Being a Foreign Guest in Japan
So back to you being a foreign guest in Japan . . .
You know, when I was a kid, I had a persistent fantasy about Abraham Lincoln. Yeah, some kids dream of girlfriends or boyfriends; me, I had Lincoln. Eh well, what’re you gonna do. And it went like this: Abe Lincoln would somehow travel through time and when he got to the present, I’d be there to show him around. I’d introduce him to escalators and cars and telephones and he’d be amazed. I’d instruct him in how to ride planes and use the TV. Me, an 11 year-old boy, showing the President of the United States how to do everything. He’d be completely helpless without me. I’d be more than a hero. To him, I’d be a god.
It’s good to be an 11 year-old god. But hey, who gets to actually live that? And . . . cut to you in Japan. Because here you are—-maybe you’re a computer genius or a millionaire CEO—-but once you get to Japan you’re utterly helpless. You can’t even open the door, because you keep pushing when it clearly says “Pull.” You have to ask for help flushing the toilet. You’re worse than a child. Then enter your hosts and protectors. They take you around, show you the city, teach you how to use the telephone and television. You’re the ultimate customer. They can use their years of customer service experience, and you can’t even act like a big shot, because you’re helpless. You’re their ultimate fantasy. You’re Abe Lincoln.
This is what you lose by being in Japan too long, and especially if you speak Japanese. People are thrilled to death when they see your “foreign” face—-here, let me show you this place! Oh, you’ve already been there? Oh. Here, let me introduce you to this food! Oh, you ate it for lunch? Oh. Suddenly, you’re no fun. Nobody wants to entertain Bill Nobody from down the block. They want Abraham Lincoln, clueless hero from a foreign land.
So when I say that Japanese folks are lying, I don’t mean like they’re gonna try boosting your Lexus. I mean putting on a false front—-the Japanese call it tatemae—-the way a restaurant is all starched tablecloths, wine glasses, and oversized silverware in front, while meanwhile the cooks are out back in the alley sucking down beers and flicking cigarettes. They’re just great at treating you like a customer, and doubly thrilled if they can categorize you as “foreign.”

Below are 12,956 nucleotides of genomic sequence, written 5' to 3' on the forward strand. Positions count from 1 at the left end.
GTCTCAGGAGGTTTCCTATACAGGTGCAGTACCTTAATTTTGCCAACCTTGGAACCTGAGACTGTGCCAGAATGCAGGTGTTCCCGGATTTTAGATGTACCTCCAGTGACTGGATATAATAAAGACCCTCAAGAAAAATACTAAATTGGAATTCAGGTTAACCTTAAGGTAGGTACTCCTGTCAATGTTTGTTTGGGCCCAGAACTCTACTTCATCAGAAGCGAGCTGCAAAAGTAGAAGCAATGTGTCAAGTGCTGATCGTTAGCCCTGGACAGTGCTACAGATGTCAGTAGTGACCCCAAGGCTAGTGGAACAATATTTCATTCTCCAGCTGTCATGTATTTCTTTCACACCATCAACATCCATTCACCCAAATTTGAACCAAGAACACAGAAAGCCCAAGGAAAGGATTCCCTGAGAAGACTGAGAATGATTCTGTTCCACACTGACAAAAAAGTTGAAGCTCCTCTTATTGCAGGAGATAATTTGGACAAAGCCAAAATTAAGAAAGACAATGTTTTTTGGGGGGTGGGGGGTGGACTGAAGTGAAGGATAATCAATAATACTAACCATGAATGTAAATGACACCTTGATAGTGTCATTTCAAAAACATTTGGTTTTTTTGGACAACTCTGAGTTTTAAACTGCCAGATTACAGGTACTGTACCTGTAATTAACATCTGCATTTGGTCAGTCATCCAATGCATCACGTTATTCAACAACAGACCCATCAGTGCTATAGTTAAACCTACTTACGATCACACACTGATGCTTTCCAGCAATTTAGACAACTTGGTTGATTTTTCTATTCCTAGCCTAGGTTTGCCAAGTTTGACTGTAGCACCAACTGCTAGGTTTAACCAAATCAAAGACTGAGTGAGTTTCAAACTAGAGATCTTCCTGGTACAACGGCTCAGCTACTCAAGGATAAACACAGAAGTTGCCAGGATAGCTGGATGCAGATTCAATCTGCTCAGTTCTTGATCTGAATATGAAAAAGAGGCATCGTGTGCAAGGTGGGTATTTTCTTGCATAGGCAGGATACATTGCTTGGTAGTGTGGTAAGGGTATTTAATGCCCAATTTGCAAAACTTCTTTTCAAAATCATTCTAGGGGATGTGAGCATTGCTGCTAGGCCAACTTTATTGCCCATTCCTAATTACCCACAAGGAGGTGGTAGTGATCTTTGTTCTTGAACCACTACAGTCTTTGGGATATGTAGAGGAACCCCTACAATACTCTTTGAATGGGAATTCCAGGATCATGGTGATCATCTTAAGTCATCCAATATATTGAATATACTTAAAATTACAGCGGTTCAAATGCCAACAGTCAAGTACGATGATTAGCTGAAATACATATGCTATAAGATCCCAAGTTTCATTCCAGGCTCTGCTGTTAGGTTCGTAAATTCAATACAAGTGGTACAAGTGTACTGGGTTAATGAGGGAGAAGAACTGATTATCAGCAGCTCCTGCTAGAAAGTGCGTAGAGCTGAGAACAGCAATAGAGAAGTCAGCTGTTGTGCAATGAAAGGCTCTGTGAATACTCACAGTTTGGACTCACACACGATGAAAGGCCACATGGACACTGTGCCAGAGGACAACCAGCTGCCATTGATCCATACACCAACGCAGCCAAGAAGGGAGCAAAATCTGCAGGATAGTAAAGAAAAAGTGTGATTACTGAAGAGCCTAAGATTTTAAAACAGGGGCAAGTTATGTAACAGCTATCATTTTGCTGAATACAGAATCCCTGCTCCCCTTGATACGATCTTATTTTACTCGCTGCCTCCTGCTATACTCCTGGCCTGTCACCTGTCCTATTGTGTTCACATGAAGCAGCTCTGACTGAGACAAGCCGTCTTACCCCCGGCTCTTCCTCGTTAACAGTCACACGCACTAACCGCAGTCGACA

Why are YOU in Japan?
Because compounding things is the fact that Japanese folks are bombarded with images of “foreigners” as incompetents. Weekly television shows seek out “foreign-looking” people and film them unsuccessfully unwrapping onigiri and failing to use vending machines. They call them “YOU.” In one episode, they enter a sushi restaurant and pan through the customers, slapping a big digital “YOU” over every white person’s face. I’d love to see this show in the U.S., only done with people who looked “un-American.”
So of course you get treated like a customer, and not, well, a normal person. Japanese folks are taught every day that “YOU” are different. You can’t even eat like a human being. God knows how you’ll manage in the bathtub. Don’t bother reading our language; we’ll just relabel the entire nation in English. The more we can keep defining “YOU” as unlike “us,” the more it reinforces our belief that we’re unique.
To see what Japanese folks are really like, don’t look at how they treat “foreigners.” Look at how they treat each other, and consider their relationships. Sometimes they’re super polite, and sometimes super not. In Japan, sometimes we pour glasses of beer for each other, and buy our coworkers drinks. Other times we bump into strangers, step in front of them, take the last item on the shelf, and never say a word. And everybody ignores the homeless. Because nobody’s nice to everybody all the time, and in that we’re all the same.